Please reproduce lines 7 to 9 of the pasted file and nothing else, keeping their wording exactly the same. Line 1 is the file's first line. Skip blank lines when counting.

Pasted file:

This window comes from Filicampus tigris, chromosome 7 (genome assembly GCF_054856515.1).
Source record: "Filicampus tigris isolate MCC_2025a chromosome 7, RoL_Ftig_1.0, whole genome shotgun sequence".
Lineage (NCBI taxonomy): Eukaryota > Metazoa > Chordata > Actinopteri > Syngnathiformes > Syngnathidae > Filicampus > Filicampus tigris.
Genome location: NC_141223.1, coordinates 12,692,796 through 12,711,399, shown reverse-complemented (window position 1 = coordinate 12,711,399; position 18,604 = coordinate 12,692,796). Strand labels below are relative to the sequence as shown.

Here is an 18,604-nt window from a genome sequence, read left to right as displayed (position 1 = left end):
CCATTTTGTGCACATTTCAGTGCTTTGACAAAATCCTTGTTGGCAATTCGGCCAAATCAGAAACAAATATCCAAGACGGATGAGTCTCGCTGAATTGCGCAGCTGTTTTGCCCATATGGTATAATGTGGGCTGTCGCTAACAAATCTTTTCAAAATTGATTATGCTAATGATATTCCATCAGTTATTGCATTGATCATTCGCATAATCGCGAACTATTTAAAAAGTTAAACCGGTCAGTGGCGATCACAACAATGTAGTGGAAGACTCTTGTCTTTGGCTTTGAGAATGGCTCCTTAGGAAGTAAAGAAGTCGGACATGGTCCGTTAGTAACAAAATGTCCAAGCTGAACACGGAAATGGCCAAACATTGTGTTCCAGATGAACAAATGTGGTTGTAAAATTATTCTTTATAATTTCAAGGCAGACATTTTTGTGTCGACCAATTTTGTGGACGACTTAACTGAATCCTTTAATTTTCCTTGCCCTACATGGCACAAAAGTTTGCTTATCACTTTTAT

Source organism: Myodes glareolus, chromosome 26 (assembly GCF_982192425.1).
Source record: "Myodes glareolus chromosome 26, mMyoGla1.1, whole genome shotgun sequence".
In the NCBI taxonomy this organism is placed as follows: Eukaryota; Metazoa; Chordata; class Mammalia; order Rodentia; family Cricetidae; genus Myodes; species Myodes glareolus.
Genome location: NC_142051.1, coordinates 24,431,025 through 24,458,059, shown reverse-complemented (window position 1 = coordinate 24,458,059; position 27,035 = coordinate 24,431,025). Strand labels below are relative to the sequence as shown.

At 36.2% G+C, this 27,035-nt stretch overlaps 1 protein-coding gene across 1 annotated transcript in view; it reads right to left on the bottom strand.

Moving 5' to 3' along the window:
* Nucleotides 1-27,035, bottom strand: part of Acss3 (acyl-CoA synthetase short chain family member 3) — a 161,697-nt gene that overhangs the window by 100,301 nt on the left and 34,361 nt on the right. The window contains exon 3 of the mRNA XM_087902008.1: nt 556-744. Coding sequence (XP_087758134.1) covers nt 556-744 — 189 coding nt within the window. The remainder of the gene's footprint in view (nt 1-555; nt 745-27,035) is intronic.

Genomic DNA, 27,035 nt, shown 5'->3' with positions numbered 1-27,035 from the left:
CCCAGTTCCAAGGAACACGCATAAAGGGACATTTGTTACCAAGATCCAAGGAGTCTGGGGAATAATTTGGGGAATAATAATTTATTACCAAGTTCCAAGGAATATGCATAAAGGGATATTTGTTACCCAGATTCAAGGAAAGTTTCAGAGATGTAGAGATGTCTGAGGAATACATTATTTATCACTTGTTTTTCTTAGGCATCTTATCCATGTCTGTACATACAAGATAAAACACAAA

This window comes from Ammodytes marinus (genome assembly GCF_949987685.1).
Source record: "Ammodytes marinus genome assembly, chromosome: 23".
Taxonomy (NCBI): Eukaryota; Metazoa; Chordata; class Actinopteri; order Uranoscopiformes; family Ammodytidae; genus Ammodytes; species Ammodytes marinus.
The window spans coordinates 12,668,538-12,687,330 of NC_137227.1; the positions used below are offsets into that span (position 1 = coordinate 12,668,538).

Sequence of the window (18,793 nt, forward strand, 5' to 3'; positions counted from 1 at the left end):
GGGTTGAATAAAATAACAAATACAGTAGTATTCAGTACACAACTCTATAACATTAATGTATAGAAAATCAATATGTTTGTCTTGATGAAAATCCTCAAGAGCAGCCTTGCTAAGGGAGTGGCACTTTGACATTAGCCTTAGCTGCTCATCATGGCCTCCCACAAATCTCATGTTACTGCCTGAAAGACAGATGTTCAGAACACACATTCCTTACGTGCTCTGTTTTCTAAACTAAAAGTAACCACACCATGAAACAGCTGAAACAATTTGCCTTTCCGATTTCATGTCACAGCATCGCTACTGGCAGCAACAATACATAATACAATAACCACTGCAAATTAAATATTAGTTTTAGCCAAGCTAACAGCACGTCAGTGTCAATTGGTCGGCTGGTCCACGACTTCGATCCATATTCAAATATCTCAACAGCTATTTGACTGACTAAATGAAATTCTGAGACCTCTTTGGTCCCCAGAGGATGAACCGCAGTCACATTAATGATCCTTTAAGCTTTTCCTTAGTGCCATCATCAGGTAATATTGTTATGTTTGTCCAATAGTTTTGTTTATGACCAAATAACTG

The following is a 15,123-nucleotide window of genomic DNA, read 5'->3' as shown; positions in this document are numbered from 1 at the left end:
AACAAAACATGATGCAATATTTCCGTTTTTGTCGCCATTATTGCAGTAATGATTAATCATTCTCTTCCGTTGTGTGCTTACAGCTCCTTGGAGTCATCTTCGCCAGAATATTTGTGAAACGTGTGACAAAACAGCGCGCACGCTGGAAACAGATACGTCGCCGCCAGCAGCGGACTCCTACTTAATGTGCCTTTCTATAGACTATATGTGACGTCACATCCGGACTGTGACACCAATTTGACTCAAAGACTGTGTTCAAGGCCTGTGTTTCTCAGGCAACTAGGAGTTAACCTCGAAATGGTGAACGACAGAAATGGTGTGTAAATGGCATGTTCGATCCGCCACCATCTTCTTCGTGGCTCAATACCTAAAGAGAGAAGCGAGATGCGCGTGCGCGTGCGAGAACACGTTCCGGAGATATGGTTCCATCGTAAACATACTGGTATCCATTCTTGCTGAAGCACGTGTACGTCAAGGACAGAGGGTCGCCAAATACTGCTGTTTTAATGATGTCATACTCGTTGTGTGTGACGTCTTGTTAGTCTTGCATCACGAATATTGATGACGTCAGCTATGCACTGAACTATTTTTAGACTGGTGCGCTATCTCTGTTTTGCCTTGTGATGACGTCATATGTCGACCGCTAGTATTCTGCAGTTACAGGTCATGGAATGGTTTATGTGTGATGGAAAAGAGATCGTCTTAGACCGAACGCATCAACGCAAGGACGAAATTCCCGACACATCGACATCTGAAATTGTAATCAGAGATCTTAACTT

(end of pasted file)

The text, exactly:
Source organism: Myodes glareolus, chromosome 26 (assembly GCF_982192425.1).
Source record: "Myodes glareolus chromosome 26, mMyoGla1.1, whole genome shotgun sequence".
In the NCBI taxonomy this organism is placed as follows: Eukaryota; Metazoa; Chordata; class Mammalia; order Rodentia; family Cricetidae; genus Myodes; species Myodes glareolus.